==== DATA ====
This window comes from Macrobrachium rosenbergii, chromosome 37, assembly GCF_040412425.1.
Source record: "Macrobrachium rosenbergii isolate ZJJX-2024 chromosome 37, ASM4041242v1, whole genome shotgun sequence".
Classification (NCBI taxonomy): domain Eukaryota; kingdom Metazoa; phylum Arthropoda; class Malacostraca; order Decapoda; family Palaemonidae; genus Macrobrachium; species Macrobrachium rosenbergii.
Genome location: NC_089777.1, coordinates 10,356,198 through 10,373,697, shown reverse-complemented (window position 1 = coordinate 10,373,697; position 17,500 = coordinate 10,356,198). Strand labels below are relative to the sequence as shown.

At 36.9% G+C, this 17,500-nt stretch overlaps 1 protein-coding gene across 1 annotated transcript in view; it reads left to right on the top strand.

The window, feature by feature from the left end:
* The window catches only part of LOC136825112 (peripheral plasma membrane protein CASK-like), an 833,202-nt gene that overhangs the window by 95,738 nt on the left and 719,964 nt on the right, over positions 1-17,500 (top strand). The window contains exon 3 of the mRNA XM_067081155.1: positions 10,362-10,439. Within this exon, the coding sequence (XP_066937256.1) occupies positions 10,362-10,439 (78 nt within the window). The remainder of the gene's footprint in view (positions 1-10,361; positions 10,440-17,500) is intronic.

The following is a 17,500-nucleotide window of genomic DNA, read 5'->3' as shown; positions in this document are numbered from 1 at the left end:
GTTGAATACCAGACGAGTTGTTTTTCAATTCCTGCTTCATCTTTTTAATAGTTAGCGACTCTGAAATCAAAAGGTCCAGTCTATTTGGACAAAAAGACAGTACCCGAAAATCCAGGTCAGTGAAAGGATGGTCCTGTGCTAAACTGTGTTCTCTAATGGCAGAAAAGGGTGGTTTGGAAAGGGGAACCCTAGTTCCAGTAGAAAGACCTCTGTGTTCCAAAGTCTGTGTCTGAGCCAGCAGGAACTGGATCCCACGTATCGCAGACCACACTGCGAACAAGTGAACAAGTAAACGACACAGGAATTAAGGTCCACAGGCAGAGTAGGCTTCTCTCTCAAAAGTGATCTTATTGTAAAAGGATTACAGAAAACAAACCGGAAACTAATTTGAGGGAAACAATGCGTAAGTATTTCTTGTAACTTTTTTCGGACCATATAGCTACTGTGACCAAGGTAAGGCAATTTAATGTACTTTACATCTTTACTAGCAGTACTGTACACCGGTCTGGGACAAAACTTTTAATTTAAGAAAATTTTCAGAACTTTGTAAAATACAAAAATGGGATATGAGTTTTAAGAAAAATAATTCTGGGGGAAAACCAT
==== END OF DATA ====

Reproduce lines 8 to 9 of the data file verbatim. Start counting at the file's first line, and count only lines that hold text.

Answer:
The following is a 17,500-nucleotide window of genomic DNA, read 5'->3' as shown; positions in this document are numbered from 1 at the left end:
GTTGAATACCAGACGAGTTGTTTTTCAATTCCTGCTTCATCTTTTTAATAGTTAGCGACTCTGAAATCAAAAGGTCCAGTCTATTTGGACAAAAAGACAGTACCCGAAAATCCAGGTCAGTGAAAGGATGGTCCTGTGCTAAACTGTGTTCTCTAATGGCAGAAAAGGGTGGTTTGGAAAGGGGAACCCTAGTTCCAGTAGAAAGACCTCTGTGTTCCAAAGTCTGTGTCTGAGCCAGCAGGAACTGGATCCCACGTATCGCAGACCACACTGCGAACAAGTGAACAAGTAAACGACACAGGAATTAAGGTCCACAGGCAGAGTAGGCTTCTCTCTCAAAAGTGATCTTATTGTAAAAGGATTACAGAAAACAAACCGGAAACTAATTTGAGGGAAACAATGCGTAAGTATTTCTTGTAACTTTTTTCGGACCATATAGCTACTGTGACCAAGGTAAGGCAATTTAATGTACTTTACATCTTTACTAGCAGTACTGTACACCGGTCTGGGACAAAACTTTTAATTTAAGAAAATTTTCAGAACTTTGTAAAATACAAAAATGGGATATGAGTTTTAAGAAAAATAATTCTGGGGGAAAACCAT